Michal Gera Margaliot: Fighting for Inclusion of Women in the IDF

Michal Gera Margaliot: Fighting for Inclusion of Women in the IDF

Recently Haredi-Zionist rabbis have been pressing the IDF to separate female and male soldiers serving in the same units. They argue that the current Joint Service order, which regulates the inclusion of women in gender-mixed units, hampers the modesty requirements of religious soldiers. In response, a coalition of Israeli organizations fighting for women’s rights and religious pluralism appealed to the IDF chief of Staff saying that “Segregation based on gender is a violation the principle of equality and is against the Basic Law: Human Dignity and Liberty.”

Michal Gera Margaliot is the managing director of Israel Women’s Network and a fellow at the Alliance for Israel’s Future. She published this text in Saloona on July 27, 2017.

The changes expected in the Joint Service Order will segregate female soldiers and push them aside.

The IDF is considering changes to the Joint Service Order, because of Haredi-Zionist rabbinical pressure. The pressuring rabbis are the same rabbis who argue that women shouldn’t serve in the IDF at all and that female soldiers hamper the IDF’s ability to win.

Three comments on the expected changes to the Joint Service Order:

First, the new order states that the IDF should plan events which “make all the soldiers feel comfortable from the outset.” But we already know that the demand to be considerate is always one-sided: we must consider the feelings of religious soldiers, they don’t need to consider ours. The number of females on stage in IDF events has already shrunk, and sometimes female soldiers are even forbidden to sing in public. Making “all soldiers feel comfortable from the outset” means that from now on women in the IDF will neither perform on stage nor appear in official ceremonies.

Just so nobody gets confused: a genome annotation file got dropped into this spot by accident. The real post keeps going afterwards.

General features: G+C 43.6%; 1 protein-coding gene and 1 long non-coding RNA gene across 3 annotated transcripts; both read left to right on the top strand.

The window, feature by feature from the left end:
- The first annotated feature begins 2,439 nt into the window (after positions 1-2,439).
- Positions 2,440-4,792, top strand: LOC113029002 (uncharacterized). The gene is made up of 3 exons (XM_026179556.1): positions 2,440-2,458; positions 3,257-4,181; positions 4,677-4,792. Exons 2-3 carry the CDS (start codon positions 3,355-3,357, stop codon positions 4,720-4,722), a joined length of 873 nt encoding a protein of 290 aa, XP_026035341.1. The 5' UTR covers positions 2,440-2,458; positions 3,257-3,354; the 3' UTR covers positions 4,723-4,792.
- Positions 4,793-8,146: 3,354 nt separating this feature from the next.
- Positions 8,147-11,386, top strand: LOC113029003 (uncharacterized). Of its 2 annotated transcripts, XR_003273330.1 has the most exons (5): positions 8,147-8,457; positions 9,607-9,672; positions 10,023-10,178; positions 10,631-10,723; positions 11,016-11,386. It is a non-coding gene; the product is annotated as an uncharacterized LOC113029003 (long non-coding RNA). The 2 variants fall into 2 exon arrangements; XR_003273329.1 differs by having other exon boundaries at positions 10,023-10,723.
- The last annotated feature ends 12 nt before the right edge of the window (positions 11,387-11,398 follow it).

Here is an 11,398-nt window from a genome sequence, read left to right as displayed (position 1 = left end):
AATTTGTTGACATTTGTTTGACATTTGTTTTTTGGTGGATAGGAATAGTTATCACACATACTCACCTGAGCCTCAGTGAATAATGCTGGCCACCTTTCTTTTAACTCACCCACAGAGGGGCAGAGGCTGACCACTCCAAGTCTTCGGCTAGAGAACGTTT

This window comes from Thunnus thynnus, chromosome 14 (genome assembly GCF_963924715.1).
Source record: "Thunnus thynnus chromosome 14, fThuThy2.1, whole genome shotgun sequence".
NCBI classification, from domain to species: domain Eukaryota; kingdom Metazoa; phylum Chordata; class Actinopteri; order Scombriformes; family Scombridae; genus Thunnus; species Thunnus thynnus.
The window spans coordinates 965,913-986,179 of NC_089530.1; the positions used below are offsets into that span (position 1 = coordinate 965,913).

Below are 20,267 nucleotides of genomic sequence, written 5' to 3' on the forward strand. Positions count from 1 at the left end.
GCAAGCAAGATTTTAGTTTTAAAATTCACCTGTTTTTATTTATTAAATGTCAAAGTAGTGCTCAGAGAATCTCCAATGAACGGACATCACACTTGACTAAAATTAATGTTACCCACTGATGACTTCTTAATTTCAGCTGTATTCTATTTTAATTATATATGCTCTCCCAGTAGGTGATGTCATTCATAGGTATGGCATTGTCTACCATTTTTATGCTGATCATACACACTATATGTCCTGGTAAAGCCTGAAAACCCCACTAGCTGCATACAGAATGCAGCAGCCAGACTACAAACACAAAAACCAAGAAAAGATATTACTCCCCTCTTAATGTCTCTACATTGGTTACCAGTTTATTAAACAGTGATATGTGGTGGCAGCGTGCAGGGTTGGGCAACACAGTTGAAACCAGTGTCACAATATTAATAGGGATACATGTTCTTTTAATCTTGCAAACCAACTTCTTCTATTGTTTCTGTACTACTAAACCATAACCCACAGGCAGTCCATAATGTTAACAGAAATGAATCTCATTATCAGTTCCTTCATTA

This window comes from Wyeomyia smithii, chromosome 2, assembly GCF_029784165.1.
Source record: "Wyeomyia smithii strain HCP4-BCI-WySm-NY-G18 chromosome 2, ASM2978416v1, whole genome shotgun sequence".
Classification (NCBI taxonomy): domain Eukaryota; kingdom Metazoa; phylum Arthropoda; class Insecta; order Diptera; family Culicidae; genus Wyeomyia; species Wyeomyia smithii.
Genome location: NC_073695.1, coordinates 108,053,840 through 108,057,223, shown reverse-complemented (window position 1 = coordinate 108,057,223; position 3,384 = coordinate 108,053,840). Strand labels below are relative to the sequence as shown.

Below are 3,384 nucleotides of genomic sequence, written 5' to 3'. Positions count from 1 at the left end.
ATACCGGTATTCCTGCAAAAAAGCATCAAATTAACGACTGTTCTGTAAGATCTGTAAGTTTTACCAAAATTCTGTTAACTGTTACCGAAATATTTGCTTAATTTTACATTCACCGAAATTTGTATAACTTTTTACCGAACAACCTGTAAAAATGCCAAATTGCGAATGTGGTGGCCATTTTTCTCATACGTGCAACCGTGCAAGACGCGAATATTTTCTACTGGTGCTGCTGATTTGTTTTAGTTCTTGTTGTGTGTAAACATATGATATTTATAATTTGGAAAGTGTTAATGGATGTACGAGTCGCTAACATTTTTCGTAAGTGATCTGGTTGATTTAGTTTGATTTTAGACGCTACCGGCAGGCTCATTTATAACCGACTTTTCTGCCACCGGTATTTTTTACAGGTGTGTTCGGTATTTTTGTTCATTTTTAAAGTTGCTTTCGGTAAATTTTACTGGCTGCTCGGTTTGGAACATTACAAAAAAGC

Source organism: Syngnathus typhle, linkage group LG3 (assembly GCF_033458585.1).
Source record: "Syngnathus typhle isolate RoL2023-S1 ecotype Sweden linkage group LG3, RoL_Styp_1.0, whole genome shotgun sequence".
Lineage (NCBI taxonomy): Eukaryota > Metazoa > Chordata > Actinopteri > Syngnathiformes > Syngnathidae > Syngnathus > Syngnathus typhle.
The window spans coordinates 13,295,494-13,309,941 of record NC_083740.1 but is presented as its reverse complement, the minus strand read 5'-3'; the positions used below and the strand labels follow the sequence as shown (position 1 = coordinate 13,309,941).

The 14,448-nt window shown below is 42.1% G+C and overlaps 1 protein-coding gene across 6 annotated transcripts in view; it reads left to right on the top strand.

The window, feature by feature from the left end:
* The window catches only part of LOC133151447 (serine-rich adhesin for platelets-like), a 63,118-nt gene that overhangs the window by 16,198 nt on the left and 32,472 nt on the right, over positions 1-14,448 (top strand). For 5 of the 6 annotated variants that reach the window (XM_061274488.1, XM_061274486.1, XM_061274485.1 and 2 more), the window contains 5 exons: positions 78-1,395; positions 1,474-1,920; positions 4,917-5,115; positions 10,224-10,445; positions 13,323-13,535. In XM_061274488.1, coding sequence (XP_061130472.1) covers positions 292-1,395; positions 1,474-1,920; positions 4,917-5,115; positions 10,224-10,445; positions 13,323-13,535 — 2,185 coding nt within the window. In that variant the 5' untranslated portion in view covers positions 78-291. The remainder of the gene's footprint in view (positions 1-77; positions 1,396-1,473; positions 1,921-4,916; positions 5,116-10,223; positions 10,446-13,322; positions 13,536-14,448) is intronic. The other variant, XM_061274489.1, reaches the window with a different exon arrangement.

Second, [the new order determines that] an IDF officer will be permitted to refuse commanding females in joint units. This means that without official declarations, fewer jobs and assignments will be opened to women, because opening positions to women would invite religious officers and soldiers to refuse and make special requests. The new order gives the impression that the IDF cares more about the new sensibilities of religious soldiers than the actual contribution of female soldiers.

Third, [by surrendering to rabbinical demands] the IDF gives credence to the hallucinatory theories of the extremist rabbis, according to which female soldiers hamper the IDF’s ability to win. The new order create new segregated service units and from now on when a soldier says he is uncomfortable serving with a woman – the IDF will move her aside.

But, women make up about a third of all IDF soldiers, and their number in combat and combat support positions has risen in recent years. The extreme leadership of the national-religious public is the one distracting the IDF and hampering its ability to win.
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The truth is that the IDF cannot exist without the women’s service. But the struggle against pushing the women out of the army should not be a women’s fight alone. The IDF is leading a change that is expected to create gender segregated units. But there is another option. Secular soldiers and officers, choose to serve with your sisters, the women. If religious soldiers don’t want to serve with women, let them serve not only in gender homogenous units, but also in religious units. If religious soldiers want to serve without women, they can also serve without secular men.

The rabbis demand to annul the Joint Service Order. We agree: there is no need for an order regulating gender inclusion in the IDF. We live together all our lives and we will serve togetherץ Religious soldiers are welcomed to take part in the people’s army, which includes women. Religious soldiers who don’t want to serve in accordance with the values of the IDF and the State of Israel will have to find segregated units that will push them aside, rather than push female soldiers to a corner.

Maya Haber
This post was written by
Maya Haber was born and raised in Israel. She graduated from Tel Aviv University with a BA in History and Philosophy and went on to graduate school at the University of London and earned a PhD at the University of California Los Angeles. She has written and published on healthcare and social sciences in the post-WWII Soviet Union. Maya was the recipient of a Partners for Progressive Israel’s Study tour scholarship in November 2014. The symposium influenced her deeply and she started working for Partners for Progressive Israel as the Director of Development and Programming.

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